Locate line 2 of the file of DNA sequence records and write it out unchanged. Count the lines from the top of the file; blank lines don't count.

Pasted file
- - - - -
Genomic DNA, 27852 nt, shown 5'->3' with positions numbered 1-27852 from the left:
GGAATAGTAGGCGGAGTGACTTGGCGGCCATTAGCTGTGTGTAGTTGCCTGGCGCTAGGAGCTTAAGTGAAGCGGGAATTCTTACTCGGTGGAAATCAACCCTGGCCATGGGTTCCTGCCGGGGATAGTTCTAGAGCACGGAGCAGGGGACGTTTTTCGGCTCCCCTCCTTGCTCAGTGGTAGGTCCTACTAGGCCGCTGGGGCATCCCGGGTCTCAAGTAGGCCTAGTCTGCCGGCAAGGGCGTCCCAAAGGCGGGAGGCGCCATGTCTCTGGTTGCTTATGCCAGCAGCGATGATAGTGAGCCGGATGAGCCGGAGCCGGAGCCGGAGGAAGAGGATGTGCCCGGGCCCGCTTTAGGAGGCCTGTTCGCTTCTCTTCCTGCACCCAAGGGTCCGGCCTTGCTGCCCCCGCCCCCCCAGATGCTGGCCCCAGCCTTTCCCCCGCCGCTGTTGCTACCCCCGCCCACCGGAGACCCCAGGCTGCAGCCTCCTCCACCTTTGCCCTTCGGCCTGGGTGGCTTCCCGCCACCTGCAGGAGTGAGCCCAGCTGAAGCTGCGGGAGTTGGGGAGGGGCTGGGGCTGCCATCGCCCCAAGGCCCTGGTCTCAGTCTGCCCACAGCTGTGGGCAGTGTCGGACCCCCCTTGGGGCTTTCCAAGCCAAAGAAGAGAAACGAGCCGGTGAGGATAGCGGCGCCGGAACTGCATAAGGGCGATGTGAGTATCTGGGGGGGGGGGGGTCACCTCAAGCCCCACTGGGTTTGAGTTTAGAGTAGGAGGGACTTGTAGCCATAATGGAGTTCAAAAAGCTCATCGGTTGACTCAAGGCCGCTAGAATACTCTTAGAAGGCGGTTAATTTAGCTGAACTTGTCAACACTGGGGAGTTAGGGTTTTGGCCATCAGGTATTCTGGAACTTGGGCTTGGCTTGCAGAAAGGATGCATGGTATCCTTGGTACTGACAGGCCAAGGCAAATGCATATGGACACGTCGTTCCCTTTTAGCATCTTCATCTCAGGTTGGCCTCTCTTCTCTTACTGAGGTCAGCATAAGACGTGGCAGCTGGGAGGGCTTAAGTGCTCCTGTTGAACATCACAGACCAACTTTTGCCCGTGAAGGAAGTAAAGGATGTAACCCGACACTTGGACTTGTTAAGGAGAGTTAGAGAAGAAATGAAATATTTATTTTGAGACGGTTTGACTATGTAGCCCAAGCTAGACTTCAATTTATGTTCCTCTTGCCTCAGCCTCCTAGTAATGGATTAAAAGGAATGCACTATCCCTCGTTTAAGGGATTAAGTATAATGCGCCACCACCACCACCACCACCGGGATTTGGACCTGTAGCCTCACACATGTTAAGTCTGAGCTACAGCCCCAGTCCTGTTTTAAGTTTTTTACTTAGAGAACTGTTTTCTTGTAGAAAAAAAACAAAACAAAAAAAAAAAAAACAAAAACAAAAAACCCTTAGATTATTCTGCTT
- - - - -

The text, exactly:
GGAATAGTAGGCGGAGTGACTTGGCGGCCATTAGCTGTGTGTAGTTGCCTGGCGCTAGGAGCTTAAGTGAAGCGGGAATTCTTACTCGGTGGAAATCAACCCTGGCCATGGGTTCCTGCCGGGGATAGTTCTAGAGCACGGAGCAGGGGACGTTTTTCGGCTCCCCTCCTTGCTCAGTGGTAGGTCCTACTAGGCCGCTGGGGCATCCCGGGTCTCAAGTAGGCCTAGTCTGCCGGCAAGGGCGTCCCAAAGGCGGGAGGCGCCATGTCTCTGGTTGCTTATGCCAGCAGCGATGATAGTGAGCCGGATGAGCCGGAGCCGGAGCCGGAGGAAGAGGATGTGCCCGGGCCCGCTTTAGGAGGCCTGTTCGCTTCTCTTCCTGCACCCAAGGGTCCGGCCTTGCTGCCCCCGCCCCCCCAGATGCTGGCCCCAGCCTTTCCCCCGCCGCTGTTGCTACCCCCGCCCACCGGAGACCCCAGGCTGCAGCCTCCTCCACCTTTGCCCTTCGGCCTGGGTGGCTTCCCGCCACCTGCAGGAGTGAGCCCAGCTGAAGCTGCGGGAGTTGGGGAGGGGCTGGGGCTGCCATCGCCCCAAGGCCCTGGTCTCAGTCTGCCCACAGCTGTGGGCAGTGTCGGACCCCCCTTGGGGCTTTCCAAGCCAAAGAAGAGAAACGAGCCGGTGAGGATAGCGGCGCCGGAACTGCATAAGGGCGATGTGAGTATCTGGGGGGGGGGGGGTCACCTCAAGCCCCACTGGGTTTGAGTTTAGAGTAGGAGGGACTTGTAGCCATAATGGAGTTCAAAAAGCTCATCGGTTGACTCAAGGCCGCTAGAATACTCTTAGAAGGCGGTTAATTTAGCTGAACTTGTCAACACTGGGGAGTTAGGGTTTTGGCCATCAGGTATTCTGGAACTTGGGCTTGGCTTGCAGAAAGGATGCATGGTATCCTTGGTACTGACAGGCCAAGGCAAATGCATATGGACACGTCGTTCCCTTTTAGCATCTTCATCTCAGGTTGGCCTCTCTTCTCTTACTGAGGTCAGCATAAGACGTGGCAGCTGGGAGGGCTTAAGTGCTCCTGTTGAACATCACAGACCAACTTTTGCCCGTGAAGGAAGTAAAGGATGTAACCCGACACTTGGACTTGTTAAGGAGAGTTAGAGAAGAAATGAAATATTTATTTTGAGACGGTTTGACTATGTAGCCCAAGCTAGACTTCAATTTATGTTCCTCTTGCCTCAGCCTCCTAGTAATGGATTAAAAGGAATGCACTATCCCTCGTTTAAGGGATTAAGTATAATGCGCCACCACCACCACCACCACCGGGATTTGGACCTGTAGCCTCACACATGTTAAGTCTGAGCTACAGCCCCAGTCCTGTTTTAAGTTTTTTACTTAGAGAACTGTTTTCTTGTAGAAAAAAAACAAAACAAAAAAAAAAAAAACAAAAACAAAAAACCCTTAGATTATTCTGCTT